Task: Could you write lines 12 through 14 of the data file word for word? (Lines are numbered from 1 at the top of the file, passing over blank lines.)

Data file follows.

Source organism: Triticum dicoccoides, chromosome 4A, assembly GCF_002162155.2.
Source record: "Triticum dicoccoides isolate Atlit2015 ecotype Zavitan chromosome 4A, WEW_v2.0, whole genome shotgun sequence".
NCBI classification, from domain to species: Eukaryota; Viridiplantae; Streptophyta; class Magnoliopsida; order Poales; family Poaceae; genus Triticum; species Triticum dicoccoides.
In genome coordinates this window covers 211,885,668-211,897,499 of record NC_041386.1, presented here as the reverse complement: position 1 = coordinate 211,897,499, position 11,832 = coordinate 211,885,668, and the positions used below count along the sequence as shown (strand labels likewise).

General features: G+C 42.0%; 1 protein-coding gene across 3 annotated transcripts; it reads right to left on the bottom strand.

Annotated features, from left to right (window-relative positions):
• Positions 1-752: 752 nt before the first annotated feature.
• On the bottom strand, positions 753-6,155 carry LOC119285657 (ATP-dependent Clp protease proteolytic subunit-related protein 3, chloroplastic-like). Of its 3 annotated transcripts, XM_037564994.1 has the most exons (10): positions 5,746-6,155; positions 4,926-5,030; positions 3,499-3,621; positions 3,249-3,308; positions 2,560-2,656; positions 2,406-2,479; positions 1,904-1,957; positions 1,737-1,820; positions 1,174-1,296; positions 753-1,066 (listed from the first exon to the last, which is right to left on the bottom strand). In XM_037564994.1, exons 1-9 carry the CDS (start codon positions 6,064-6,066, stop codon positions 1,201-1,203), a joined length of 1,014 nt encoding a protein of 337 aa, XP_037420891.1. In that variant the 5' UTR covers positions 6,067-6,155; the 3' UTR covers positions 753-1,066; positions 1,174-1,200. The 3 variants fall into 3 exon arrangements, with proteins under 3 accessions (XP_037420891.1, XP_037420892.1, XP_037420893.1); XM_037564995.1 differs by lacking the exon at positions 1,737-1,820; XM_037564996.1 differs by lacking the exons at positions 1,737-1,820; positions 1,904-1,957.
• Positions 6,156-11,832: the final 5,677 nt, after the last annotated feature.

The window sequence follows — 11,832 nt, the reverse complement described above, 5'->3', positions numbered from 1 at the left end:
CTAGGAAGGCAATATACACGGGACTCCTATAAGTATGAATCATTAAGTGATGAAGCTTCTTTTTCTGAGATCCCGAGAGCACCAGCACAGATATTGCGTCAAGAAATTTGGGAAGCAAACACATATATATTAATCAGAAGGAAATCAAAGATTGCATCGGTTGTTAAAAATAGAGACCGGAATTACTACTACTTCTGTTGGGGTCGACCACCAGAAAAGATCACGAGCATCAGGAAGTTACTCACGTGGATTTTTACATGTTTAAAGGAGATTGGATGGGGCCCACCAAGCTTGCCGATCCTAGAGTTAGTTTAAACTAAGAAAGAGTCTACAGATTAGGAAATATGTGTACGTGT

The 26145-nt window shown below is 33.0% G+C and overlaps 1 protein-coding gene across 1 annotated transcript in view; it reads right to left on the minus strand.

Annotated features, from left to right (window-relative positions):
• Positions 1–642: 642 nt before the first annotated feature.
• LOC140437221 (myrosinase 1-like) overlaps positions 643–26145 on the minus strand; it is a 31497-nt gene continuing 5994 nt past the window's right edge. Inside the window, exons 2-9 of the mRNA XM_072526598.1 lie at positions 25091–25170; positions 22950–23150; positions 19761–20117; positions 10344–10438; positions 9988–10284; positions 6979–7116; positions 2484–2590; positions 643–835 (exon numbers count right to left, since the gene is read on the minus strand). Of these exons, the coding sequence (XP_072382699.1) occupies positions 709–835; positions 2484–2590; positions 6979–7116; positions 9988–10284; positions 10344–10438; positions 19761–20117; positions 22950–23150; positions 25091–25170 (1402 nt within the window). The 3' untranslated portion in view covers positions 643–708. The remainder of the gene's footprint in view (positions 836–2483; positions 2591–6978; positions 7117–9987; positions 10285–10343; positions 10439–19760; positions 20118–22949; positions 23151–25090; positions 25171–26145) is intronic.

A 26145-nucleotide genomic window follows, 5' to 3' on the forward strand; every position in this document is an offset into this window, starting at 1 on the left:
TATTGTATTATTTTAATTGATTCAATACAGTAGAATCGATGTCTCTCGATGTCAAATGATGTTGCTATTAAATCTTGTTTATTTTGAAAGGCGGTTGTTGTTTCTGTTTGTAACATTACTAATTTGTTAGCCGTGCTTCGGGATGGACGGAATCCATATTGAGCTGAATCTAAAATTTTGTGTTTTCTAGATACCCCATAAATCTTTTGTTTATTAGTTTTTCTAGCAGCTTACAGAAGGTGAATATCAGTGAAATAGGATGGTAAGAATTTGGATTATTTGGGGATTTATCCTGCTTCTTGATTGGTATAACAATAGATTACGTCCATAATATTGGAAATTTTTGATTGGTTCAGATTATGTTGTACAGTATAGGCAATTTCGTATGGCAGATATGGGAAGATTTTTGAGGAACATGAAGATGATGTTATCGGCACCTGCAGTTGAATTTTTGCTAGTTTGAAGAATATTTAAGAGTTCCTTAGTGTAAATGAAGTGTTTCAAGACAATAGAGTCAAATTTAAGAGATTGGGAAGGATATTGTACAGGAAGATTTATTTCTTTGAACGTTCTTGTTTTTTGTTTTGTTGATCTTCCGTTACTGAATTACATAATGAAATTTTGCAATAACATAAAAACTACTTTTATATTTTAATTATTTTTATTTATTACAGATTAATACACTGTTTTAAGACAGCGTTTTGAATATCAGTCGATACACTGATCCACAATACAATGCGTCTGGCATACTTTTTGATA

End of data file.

The 26145-nt window shown below is 33.0% G+C and overlaps 1 protein-coding gene across 1 annotated transcript in view; it reads right to left on the minus strand.

Annotated features, from left to right (window-relative positions):
• Positions 1–642: 642 nt before the first annotated feature.